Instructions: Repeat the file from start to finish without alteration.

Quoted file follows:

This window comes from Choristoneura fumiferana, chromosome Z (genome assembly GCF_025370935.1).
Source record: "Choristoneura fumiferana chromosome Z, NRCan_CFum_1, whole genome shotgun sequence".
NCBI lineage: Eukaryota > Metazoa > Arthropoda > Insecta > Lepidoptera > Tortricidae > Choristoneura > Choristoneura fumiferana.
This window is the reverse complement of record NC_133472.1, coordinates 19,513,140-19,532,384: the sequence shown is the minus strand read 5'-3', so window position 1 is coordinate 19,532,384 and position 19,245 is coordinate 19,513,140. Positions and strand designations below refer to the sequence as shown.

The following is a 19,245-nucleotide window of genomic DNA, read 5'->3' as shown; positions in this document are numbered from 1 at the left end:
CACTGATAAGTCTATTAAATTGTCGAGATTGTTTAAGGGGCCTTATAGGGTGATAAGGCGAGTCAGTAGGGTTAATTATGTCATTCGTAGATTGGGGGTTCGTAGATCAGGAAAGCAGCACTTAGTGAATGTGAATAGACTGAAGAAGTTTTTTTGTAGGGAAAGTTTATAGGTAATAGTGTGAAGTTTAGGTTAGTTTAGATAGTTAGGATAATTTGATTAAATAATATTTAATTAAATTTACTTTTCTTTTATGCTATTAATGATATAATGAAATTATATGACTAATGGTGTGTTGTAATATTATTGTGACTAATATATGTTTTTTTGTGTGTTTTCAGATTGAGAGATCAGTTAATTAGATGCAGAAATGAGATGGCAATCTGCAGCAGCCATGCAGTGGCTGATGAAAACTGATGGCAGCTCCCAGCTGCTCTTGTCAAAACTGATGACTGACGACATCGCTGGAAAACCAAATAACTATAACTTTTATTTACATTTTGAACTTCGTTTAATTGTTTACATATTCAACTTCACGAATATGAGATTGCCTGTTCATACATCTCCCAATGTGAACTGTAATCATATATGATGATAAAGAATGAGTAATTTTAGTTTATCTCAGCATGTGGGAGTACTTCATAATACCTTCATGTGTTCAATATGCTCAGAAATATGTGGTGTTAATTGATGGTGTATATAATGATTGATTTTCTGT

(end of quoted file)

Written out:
This window comes from Choristoneura fumiferana, chromosome Z (genome assembly GCF_025370935.1).
Source record: "Choristoneura fumiferana chromosome Z, NRCan_CFum_1, whole genome shotgun sequence".
NCBI lineage: Eukaryota > Metazoa > Arthropoda > Insecta > Lepidoptera > Tortricidae > Choristoneura > Choristoneura fumiferana.
This window is the reverse complement of record NC_133472.1, coordinates 19,513,140-19,532,384: the sequence shown is the minus strand read 5'-3', so window position 1 is coordinate 19,532,384 and position 19,245 is coordinate 19,513,140. Positions and strand designations below refer to the sequence as shown.

The following is a 19,245-nucleotide window of genomic DNA, read 5'->3' as shown; positions in this document are numbered from 1 at the left end:
CACTGATAAGTCTATTAAATTGTCGAGATTGTTTAAGGGGCCTTATAGGGTGATAAGGCGAGTCAGTAGGGTTAATTATGTCATTCGTAGATTGGGGGTTCGTAGATCAGGAAAGCAGCACTTAGTGAATGTGAATAGACTGAAGAAGTTTTTTTGTAGGGAAAGTTTATAGGTAATAGTGTGAAGTTTAGGTTAGTTTAGATAGTTAGGATAATTTGATTAAATAATATTTAATTAAATTTACTTTTCTTTTATGCTATTAATGATATAATGAAATTATATGACTAATGGTGTGTTGTAATATTATTGTGACTAATATATGTTTTTTTGTGTGTTTTCAGATTGAGAGATCAGTTAATTAGATGCAGAAATGAGATGGCAATCTGCAGCAGCCATGCAGTGGCTGATGAAAACTGATGGCAGCTCCCAGCTGCTCTTGTCAAAACTGATGACTGACGACATCGCTGGAAAACCAAATAACTATAACTTTTATTTACATTTTGAACTTCGTTTAATTGTTTACATATTCAACTTCACGAATATGAGATTGCCTGTTCATACATCTCCCAATGTGAACTGTAATCATATATGATGATAAAGAATGAGTAATTTTAGTTTATCTCAGCATGTGGGAGTACTTCATAATACCTTCATGTGTTCAATATGCTCAGAAATATGTGGTGTTAATTGATGGTGTATATAATGATTGATTTTCTGT